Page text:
The first road diesels in Sherman, Texas were in a three consist of Alcos, aba.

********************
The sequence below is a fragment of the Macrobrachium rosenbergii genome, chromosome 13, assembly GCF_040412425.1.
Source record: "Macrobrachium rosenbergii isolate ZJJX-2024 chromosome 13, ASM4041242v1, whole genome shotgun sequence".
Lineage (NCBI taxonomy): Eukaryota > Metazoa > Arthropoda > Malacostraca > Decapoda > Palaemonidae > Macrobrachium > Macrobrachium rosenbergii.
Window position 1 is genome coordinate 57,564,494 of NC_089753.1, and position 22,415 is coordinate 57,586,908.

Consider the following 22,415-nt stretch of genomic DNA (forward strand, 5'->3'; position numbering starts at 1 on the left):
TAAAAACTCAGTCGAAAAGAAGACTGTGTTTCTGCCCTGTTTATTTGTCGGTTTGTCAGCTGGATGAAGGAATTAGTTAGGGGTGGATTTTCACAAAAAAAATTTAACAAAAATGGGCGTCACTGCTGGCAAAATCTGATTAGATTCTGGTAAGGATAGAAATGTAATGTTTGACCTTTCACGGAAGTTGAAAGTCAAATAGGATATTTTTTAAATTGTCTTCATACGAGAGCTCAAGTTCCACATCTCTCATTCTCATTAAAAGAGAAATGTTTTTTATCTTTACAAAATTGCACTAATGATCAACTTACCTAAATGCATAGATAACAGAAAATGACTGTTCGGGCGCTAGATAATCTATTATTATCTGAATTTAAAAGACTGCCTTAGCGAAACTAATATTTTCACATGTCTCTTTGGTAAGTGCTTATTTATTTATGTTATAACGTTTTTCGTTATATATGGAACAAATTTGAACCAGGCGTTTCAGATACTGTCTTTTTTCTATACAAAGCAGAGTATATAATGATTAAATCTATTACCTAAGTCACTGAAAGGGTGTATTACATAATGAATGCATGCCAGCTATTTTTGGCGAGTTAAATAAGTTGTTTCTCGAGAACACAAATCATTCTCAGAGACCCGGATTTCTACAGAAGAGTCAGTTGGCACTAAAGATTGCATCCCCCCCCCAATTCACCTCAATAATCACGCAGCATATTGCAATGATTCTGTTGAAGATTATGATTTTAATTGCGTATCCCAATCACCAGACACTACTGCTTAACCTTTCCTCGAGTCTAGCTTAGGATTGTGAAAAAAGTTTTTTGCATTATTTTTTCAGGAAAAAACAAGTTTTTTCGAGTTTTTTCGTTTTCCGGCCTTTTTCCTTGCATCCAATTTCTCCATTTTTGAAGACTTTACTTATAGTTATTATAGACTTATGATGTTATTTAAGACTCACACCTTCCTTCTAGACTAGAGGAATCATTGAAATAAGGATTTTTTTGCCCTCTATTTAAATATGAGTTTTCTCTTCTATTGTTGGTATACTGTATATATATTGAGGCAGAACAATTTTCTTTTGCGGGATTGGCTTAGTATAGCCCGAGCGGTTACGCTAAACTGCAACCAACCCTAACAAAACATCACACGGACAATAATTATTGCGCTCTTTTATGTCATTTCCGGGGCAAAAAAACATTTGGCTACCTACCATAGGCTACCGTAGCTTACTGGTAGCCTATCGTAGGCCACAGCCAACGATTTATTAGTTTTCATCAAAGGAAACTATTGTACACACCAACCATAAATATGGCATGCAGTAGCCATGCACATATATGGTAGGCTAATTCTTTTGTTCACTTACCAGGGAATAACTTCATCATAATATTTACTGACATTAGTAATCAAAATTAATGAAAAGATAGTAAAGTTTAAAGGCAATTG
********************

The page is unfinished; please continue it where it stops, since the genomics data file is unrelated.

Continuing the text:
I worked the summer of 1963, on the Frisco as Alco engines were being replaced for EMDs. The four stroke Alco engine produced a most enjoyable orchestra of sounds pinging and galloping at idle. A road engine had a faulty governor that caused the engine to lag behind the throttle position making the locomotive pull after the EMD engines had already sped up and loaded. I laid over in Ft. Worth and tried to sleep in the cab as the governor tried to find a constant idle speed by speeding up the engine, shutting off fuel, coasting down close to stop and then speeding up again, about a ten second cycle of events making the locomotive rock side to side. At that time the locos were getting old. There was an overhead water tank that I had to stoop in order to walk under it with rust stains and water seeping out of the underside of the tank. I thought what a great amusment park ride the Alco would make. There was a large turbo charger air leak blowing on your head before you walked under the leaking water tank so loud that the sound of the engine was canceled out. Met a lead Alco frieght on the main line that had my brother and an engineer who was our friend at the throttle. That is the last time I remember ever seeing heat waves shooting thirty feet above the roof from cooling fans and engine exhaust making for a supreme work horse scene. It was all music and poetry to me then.